• Ensure that important identifiers, such as manufacturer model numbers and part numbers, are filled in. As Amazon pages are indexed by Google, fields such as model numbers are also indexed, which can help searchers find your Amazon page—even if it's not mentioned in your product title, bullets or copy.
Optimizing your product listings for Amazon - Bobsled Marketing

B. What Doesn't Work:

  • Don't fill these fields with false and misleading information for your product. If it doesn't include a battery, you shouldn’t include charging time. If your product doesn't include a camera, there's no need to enter megapixels.
  • At best, you'll see no effect or your listing will be lightly penalized. For example, if you're stuffing irrelevant keywords* into your backend search terms, you aren't going to rank higher, but possibly lower). Worst case scenario, your listing can be reported for false or misleading information, and will likely be suspended.
  • For example, Amazon clearly states that some of the reasons for not using all keywords "may include, but are not limited to, search computational efficiency, potential manipulation of search results, irrelevant search terms, and offensive or illegal terms."

 

2. Keep your sales rank up with the combined importance of pricing, discounts and optimizing page listing for conversions.

With Amazon, there's a known-unknown relationship between sales activity and your sales rank. Going a bit further though, the sales rank for your particular product is linked to your product's rank in the results page for a search query.

The sales rank is a relative figure, as the product is competing against other products in a particular category. The calculation is based on the product’s all-time sales, but recent sales performance is weighted in more than older sales performance. For example, the thirty (30) sales that you had yesterday are taken into consideration more than three hundred (300) sales that you had twenty days ago.

In essence, the more you sell, the higher you rank. The higher you rank, the more you sell. In order to have the best chance to continue converting customers and generating sales in the future through your rank in search results, you need to monitor your sales rank, and ensure that it's rising consistently (not dropping).

It goes without saying that this works in reverse as well: the less you sell, the lower your rank, until you can say goodbye to your sales completely. This is A9 at work. Your product may still be viable, but it appears to be no longer "relevant" to customers. The reasons for this are numerous, such as new competitors, seasonal products, and more.

You need to develop a robust strategy to boost your sales and order activity if they begin to decrease. And yes, even the best-performing, most optimized Amazon listing will begin to reduce in performance as entropy sets in.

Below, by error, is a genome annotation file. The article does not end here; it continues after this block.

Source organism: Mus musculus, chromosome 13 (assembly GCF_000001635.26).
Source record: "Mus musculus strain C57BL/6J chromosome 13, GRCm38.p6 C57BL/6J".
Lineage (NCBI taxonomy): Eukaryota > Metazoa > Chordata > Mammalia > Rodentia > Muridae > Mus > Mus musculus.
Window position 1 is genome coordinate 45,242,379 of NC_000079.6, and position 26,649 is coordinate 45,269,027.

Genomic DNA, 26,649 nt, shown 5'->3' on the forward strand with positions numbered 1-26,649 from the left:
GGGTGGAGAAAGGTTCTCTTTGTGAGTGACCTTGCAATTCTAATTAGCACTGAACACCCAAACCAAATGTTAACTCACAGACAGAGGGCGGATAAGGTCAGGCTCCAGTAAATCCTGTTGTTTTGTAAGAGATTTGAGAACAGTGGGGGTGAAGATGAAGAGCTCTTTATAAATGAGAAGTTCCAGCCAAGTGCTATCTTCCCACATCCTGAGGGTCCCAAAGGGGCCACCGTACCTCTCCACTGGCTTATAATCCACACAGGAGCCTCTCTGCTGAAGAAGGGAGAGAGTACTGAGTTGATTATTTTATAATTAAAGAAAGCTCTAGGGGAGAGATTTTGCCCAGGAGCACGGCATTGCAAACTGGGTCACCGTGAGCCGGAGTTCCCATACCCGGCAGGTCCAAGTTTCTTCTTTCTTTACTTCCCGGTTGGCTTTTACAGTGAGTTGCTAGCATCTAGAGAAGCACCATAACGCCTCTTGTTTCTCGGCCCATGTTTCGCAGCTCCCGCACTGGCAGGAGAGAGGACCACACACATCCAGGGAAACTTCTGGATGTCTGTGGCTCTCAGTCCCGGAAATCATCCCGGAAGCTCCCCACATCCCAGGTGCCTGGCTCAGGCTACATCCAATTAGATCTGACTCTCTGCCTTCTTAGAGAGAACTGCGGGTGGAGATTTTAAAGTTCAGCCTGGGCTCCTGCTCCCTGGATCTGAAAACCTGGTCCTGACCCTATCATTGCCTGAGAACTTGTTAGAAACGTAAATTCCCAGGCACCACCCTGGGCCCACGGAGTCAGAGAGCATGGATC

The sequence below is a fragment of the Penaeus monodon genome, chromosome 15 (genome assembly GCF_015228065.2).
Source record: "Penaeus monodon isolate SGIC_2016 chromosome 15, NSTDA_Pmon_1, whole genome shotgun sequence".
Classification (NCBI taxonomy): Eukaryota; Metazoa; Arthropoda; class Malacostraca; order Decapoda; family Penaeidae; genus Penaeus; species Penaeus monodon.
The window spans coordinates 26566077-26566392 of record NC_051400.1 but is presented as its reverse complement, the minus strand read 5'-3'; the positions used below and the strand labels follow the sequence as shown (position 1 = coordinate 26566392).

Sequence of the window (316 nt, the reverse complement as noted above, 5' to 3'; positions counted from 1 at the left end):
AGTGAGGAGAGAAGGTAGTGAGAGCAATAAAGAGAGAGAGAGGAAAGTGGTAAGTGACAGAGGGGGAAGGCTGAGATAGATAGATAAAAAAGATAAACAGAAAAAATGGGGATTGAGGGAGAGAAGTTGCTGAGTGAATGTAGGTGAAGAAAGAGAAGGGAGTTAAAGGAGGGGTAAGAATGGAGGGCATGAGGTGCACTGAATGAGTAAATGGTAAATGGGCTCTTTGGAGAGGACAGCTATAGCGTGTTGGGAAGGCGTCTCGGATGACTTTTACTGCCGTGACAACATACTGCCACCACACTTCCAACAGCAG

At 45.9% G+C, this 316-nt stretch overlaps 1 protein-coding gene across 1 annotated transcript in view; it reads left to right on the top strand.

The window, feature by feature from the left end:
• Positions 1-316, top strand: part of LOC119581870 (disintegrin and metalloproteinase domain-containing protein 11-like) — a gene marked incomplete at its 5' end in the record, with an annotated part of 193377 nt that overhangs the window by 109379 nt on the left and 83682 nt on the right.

A. What Works:

Monitor and push for higher on-page conversions: 

  • Pages should be improved periodically. If your listing is maintaining a consistent number of sessions, but your unit session percentage is beginning to drop, consider taking steps to test and optimizing your listing with better images, copy, or pricing that can raise conversions.

Related: Optimizing the images for your product listings is one of the most important factors when it comes to increasing your brand’s sales on Amazon. Read our article on How to Optimize your Product Images for Amazon.

  • Customer buying trends change with time and season—your listings should keep up.
  • Tip: If your session traffic is beginning to drop off, consider using Amazon's Advertising services. If you aren't using Amazon Ads yet, you really should read our blog post about the value in PPC campaigns on Amazon (not only do ads bring in additional traffic and possible conversions but the automatic and manual campaigns can serve as an invaluable source of data for customer search terms that can be used for page optimization).

Better pricing, discounts and promotional activity:

  • Customers are always on the lookout for a deal, and a recent survey of Amazon shoppers had 41 percent of respondents list financial incentives and discounts as a driver for making an online purchase. If your sales are slowing down, there's no better time to run a sale or reach out to your audince and offer a discount incentive that would convince prospective buyers to commit to a purchase.
  • Cross promote your products: Are you slower-moving items getting enough visibility? Consider bundling slower-moving products with the faster-selling items (ideally, they should be related) by offering a Money Off promotion.
  • Tip: If your products are seasonal, consider promoting your products in the weeks leading up to the actual shopping season.

 

B. What doesn't work:

Leaving listings static.

  • Both Amazon and consumer trends are constantly changing. The listing that brought in traffic and converted hundreds of customers last quarter may not perform as well this quarter. When your conversions begin to drop, so will your rank, so consider SEO and sales conversion as an ongoing process, not a one-time event.